Between 1182 and 1189 Bernard of St. Valery granted the canons of Oseney a weir in the river Thames with the water-course running to their mill. (fn. 99) By 1225 there was more than one wheel, and by 1249 there was a fulling-mill in addition to the earlier corn-mills. In 1412 four newly-built mills in the abbey were taking water from Castle mill. (fn. 100)
In addition to the mills within the abbey precint the abbot in the mid 14th century built two mills on a backwater behind Warham Bank in St. Thomas's parish. Complaints were made in 1350 and 1371 that the new mills damaged Castle mills, and they may have been removed, for they were last recorded in 1373. (fn. 101)
At the Dissolution the Oseney mills, described as fulling-mills, gig-mills (for raising a nap on cloth), and corn-mills, passed with the abbey site to Christ Church, which in 1547 leased the site, with the mills, to William Stumpe, clothier. (fn. 102) Stumpe assigned his lease in 1554 or 1555 to another clothier James Atwood, whose sons James and Thomas took a new lease from Christ Church in 1565 and held the site until the 1580s. (fn. 103) A grist-mill was recorded in 1611 and during the Civil War the mills were used as powdermills. (fn. 104) In 1659 the tenant of Castle mill planned to build new fulling-mills at Oseney. (fn. 105) In 1775 part of the buildings were used as a china factory, (fn. 106) but the mill continued in use. Before 1829 the tenant had built saw-mills; (fn. 107) a bone-mill was added in 1844 and another in 1848. (fn. 108) The mill was described as a flourmill in 1876, and remained so until its closure in 1965. (fn. 109)
A mill associated with Bishopsmore meadow was confirmed to St. Frideswide's priory in 1158, and the priory held a mill south of Trill mill c. 1180. (fn. 110) The mill, thought by Wood to have been two distinct mills, Priory and Bishopsmore, (fn. 111) presumably stood on the Trill mill stream, and may perhaps have been the second mill held by the king's thegn Sawold in 1086. (fn. 112) Roger son of lungwine held a mill, perhaps this one, from St. Frideswide's in 1182, (fn. 113) but no further reference to it has been found.
In 1555 the city allowed Thomas Mallinson to set up a fulling-mill at Rewley on land leased from Christ Church. (fn. 114) It was being built at Mallinson's death in 1557, (fn. 115) but no later record of it has been found.
The mill was recorded by name in the late 12th century when Benet Kepeharm granted it to St. Frideswide's priory. (fn. 116) By the mid 15th century, however, it was identified with a mill given to the priory by Robert the priest c. 1122, (fn. 117) and it has also been identified with one or both mills held by Sawold in 1086. (fn. 118) The priory made a grant of the mill c. 1250, but recovered it c. 1275. It was last recorded in 1331, but was presumably still in existence when the priory's cartulary was compiled in the mid 15th century. (fn. 119) It was not among the priory's possessions granted to the bishop of Oxford in 1546, and had certainly disappeared by the mid 17th century. (fn. 120)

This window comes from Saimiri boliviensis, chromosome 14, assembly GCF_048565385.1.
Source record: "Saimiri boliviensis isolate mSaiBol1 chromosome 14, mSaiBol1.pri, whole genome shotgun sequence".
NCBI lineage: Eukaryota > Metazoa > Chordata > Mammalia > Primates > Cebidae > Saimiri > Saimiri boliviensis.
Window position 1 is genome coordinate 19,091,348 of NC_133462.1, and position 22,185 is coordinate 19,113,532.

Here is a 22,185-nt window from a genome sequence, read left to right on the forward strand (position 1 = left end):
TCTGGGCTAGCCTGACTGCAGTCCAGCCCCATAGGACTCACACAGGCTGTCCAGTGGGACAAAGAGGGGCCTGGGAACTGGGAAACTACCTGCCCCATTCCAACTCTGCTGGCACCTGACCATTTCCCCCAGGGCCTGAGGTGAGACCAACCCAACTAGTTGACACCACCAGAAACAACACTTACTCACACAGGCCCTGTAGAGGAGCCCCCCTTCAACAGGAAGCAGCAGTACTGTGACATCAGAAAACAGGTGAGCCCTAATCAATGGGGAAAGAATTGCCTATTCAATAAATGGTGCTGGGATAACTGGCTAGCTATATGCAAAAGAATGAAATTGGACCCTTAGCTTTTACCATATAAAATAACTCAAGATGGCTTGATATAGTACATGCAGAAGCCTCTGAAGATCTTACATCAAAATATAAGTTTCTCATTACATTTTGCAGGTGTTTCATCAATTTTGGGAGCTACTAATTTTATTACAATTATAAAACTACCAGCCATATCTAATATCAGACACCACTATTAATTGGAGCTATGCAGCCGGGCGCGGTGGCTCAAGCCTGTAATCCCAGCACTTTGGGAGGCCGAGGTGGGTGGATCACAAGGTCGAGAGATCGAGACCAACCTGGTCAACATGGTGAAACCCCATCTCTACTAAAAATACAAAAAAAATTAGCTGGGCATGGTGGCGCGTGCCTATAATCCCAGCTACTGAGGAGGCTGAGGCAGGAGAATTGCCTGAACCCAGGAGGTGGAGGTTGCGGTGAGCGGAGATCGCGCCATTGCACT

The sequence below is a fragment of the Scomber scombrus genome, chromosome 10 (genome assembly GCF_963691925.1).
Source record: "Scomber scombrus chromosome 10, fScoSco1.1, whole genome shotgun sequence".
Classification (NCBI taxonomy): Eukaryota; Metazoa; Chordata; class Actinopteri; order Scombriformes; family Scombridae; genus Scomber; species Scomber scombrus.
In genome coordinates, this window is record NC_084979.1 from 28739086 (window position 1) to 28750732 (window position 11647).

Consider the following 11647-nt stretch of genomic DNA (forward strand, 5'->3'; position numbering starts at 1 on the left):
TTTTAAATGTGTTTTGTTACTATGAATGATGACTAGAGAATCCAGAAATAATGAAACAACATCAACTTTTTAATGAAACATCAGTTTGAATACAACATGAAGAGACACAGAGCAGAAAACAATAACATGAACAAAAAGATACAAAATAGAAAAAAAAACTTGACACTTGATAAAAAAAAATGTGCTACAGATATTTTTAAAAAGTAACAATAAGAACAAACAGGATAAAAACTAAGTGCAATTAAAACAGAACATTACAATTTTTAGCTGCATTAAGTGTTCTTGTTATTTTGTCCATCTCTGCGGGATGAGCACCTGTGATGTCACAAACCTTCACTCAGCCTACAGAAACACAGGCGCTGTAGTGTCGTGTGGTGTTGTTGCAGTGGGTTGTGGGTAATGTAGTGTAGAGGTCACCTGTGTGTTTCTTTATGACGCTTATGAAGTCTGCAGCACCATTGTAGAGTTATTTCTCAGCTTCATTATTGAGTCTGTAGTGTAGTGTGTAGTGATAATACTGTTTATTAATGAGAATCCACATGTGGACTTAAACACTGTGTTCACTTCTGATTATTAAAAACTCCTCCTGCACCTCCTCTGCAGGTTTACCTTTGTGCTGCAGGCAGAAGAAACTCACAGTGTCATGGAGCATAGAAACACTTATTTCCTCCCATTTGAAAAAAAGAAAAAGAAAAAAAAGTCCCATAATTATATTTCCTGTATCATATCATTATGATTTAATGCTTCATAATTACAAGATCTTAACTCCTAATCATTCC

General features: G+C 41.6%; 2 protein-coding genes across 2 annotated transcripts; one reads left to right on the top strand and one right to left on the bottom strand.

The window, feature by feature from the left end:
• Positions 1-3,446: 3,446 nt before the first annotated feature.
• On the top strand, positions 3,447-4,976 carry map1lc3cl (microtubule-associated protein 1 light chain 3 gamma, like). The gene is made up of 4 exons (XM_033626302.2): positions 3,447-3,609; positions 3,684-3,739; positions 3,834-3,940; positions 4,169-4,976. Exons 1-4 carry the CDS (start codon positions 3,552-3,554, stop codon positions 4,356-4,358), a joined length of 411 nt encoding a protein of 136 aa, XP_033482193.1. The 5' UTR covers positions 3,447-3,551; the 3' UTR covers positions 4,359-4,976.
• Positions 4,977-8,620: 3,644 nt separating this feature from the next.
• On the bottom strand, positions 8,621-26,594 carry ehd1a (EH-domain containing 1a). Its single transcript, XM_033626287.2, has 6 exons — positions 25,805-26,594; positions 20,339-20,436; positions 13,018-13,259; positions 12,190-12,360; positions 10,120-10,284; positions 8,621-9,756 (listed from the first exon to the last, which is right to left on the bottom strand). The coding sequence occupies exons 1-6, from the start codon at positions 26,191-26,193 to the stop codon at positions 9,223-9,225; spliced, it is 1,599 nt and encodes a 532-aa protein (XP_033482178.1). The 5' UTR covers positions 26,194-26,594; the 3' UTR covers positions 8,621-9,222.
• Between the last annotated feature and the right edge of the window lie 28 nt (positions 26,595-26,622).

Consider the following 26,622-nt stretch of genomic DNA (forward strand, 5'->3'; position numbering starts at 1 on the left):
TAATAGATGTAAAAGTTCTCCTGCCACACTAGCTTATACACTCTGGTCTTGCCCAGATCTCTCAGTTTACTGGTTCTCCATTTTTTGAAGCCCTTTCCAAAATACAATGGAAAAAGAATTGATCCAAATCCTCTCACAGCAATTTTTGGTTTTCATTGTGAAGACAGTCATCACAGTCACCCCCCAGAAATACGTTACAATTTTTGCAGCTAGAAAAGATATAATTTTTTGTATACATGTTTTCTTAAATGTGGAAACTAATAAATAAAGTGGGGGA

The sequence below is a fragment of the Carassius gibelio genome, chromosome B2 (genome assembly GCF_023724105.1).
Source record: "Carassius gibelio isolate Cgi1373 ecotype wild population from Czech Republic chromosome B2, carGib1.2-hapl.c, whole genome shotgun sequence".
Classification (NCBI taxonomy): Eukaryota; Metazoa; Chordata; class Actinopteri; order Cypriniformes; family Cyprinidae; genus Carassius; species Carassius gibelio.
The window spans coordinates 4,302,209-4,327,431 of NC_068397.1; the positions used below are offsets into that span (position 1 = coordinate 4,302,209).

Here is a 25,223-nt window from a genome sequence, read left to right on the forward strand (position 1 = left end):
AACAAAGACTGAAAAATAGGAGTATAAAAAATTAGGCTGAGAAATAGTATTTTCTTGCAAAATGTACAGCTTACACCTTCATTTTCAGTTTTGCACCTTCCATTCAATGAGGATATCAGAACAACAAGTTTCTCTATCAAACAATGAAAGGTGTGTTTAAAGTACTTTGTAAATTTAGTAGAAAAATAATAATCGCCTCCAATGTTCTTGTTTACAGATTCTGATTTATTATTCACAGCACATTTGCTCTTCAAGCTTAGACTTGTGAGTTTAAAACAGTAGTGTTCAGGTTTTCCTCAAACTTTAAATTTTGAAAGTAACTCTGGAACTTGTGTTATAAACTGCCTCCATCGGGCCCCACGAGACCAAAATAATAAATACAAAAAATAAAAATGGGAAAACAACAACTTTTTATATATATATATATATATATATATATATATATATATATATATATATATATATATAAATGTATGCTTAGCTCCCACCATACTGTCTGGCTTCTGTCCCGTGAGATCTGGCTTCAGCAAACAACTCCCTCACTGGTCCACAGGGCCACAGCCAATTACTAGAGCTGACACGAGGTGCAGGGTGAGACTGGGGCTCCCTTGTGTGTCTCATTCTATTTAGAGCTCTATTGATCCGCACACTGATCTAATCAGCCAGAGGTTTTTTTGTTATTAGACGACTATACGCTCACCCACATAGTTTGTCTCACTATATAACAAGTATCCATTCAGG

A windmill at 'Rome', near the junction of Banbury Road and the modern Parks Road, in the early 17th century had disappeared by the 1660s. (fn. 121) A number of horse-mills were recorded in 13th-century Oxford. (fn. 122) The mill in a brewery in St. Mary's parish in 1466 was also presumably a horse-mill, (fn. 123) and in 1643 three horse-mills were built to replace some of the water-mills made useless by the fortifications of the city. (fn. 124)
The city acquired the waters and fisheries within its liberty in 1199. (fn. 125) From the mid 16th century the common waters were under the control of two city water-bailiffs, who from 1783 onwards were salaried officials. (fn. 126) In 1722 extra men were appointed to protect the common fishery, and in 1732 they were called 'conservators of the fishery', (fn. 127) but they do not seem to have become permanent officials. The chief task of the water-bailiffs and other officers was to keep 'foreigners' from fishing in the common waters and to prevent the use of illegal nets. (fn. 128) They also enforced the observance of 'fence months' in the spring and summer when fishing was forbidden. In the 19th century the fence months were from February to May inclusive, (fn. 129) but in the 16th century the closed season began at the end of February and continued until at least Michaelmas. (fn. 130) The mayor and bailiffs were each allowed one day's fishing before the waters were opened to other freemen. (fn. 131) By a custom described as ancient in the 17th century the fishermen of St. Thomas's parish supplied the mayor with fish during Lent, (fn. 132) perhaps in return for permission to fish.
The most valuable fisheries were those by mills, and they were usually let with the mill. (fn. 133) In 1571, however, the city leased Castle mill fishery, from Hythe Bridge to the mill, separately. (fn. 134) Other parts of the waters were also leased; in 1556 the fisheries recorded were from Grandpont to Magdalen College, from Grandpont to 'the ferry', presumably at Hinksey, from the castle mill tail to the point of Oseney mead, and from Hythe Bridge to Godstow. (fn. 135) At other times fisheries were recorded in Warham water or the backstream in St. Thomas's parish, from Magdalen Bridge to Stubb Lake, on the north of Botley mill, from Castle mill to 'the new bridge', and from Folly Bridge to Chilswell Pool. (fn. 136) The city retained control of the fishing from Oseney Bridge to Port Meadow in 1977. In the 15th century the fishing in the river Cherwell as far as Magdalen Bridge belonged to Merton College as lords of Holywell, and to St. John's hospital, later Magdalen College. (fn. 137)